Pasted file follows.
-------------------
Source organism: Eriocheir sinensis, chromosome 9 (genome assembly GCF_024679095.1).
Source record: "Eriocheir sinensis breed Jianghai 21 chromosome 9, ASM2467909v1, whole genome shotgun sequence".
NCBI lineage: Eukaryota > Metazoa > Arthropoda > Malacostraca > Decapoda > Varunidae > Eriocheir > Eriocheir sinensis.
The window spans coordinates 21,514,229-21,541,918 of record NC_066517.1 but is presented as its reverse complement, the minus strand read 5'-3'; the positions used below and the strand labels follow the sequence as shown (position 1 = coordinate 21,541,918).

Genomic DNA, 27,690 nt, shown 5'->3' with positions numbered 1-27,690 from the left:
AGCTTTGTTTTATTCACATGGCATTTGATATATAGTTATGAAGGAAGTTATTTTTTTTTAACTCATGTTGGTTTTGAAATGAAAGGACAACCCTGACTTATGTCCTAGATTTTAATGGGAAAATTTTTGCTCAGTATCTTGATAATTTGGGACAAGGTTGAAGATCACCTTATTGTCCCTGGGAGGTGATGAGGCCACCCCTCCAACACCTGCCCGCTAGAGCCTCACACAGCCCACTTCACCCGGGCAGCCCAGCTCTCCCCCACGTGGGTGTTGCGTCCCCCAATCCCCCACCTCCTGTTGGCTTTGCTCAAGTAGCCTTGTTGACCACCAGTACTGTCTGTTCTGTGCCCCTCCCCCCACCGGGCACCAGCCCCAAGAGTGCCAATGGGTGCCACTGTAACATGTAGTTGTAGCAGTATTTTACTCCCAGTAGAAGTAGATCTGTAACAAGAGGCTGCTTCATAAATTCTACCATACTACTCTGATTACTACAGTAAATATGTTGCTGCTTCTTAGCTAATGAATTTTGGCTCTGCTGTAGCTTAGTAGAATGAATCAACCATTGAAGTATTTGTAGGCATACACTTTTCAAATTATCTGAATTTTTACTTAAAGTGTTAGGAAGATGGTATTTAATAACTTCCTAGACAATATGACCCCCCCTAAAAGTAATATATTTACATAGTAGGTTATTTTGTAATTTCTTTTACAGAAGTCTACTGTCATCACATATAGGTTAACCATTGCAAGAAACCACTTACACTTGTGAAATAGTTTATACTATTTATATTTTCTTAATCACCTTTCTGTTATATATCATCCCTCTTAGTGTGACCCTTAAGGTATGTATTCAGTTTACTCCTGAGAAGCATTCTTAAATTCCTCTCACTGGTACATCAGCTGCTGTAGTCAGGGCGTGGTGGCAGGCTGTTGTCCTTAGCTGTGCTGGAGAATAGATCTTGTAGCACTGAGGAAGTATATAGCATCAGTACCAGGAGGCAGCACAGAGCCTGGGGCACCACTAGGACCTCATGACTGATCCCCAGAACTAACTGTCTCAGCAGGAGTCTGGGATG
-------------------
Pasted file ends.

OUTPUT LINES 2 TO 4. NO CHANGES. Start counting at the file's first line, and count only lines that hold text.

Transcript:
Source record: "Eriocheir sinensis breed Jianghai 21 chromosome 9, ASM2467909v1, whole genome shotgun sequence".
NCBI lineage: Eukaryota > Metazoa > Arthropoda > Malacostraca > Decapoda > Varunidae > Eriocheir > Eriocheir sinensis.
The window spans coordinates 21,514,229-21,541,918 of record NC_066517.1 but is presented as its reverse complement, the minus strand read 5'-3'; the positions used below and the strand labels follow the sequence as shown (position 1 = coordinate 21,541,918).